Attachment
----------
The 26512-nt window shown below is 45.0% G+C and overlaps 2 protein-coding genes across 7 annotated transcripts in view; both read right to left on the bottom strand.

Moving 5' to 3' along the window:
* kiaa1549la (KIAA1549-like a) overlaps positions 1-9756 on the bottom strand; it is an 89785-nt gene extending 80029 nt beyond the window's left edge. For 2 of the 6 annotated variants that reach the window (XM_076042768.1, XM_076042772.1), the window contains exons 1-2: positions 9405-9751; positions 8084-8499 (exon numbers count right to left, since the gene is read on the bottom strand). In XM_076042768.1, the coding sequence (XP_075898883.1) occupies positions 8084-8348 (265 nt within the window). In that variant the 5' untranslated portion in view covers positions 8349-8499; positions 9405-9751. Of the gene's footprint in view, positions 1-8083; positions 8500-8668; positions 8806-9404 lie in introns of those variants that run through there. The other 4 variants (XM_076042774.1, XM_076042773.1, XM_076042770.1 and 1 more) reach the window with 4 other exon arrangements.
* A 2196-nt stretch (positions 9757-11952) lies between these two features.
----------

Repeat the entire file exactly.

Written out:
The 26512-nt window shown below is 45.0% G+C and overlaps 2 protein-coding genes across 7 annotated transcripts in view; both read right to left on the bottom strand.

Moving 5' to 3' along the window:
* kiaa1549la (KIAA1549-like a) overlaps positions 1-9756 on the bottom strand; it is an 89785-nt gene extending 80029 nt beyond the window's left edge. For 2 of the 6 annotated variants that reach the window (XM_076042768.1, XM_076042772.1), the window contains exons 1-2: positions 9405-9751; positions 8084-8499 (exon numbers count right to left, since the gene is read on the bottom strand). In XM_076042768.1, the coding sequence (XP_075898883.1) occupies positions 8084-8348 (265 nt within the window). In that variant the 5' untranslated portion in view covers positions 8349-8499; positions 9405-9751. Of the gene's footprint in view, positions 1-8083; positions 8500-8668; positions 8806-9404 lie in introns of those variants that run through there. The other 4 variants (XM_076042774.1, XM_076042773.1, XM_076042770.1 and 1 more) reach the window with 4 other exon arrangements.
* A 2196-nt stretch (positions 9757-11952) lies between these two features.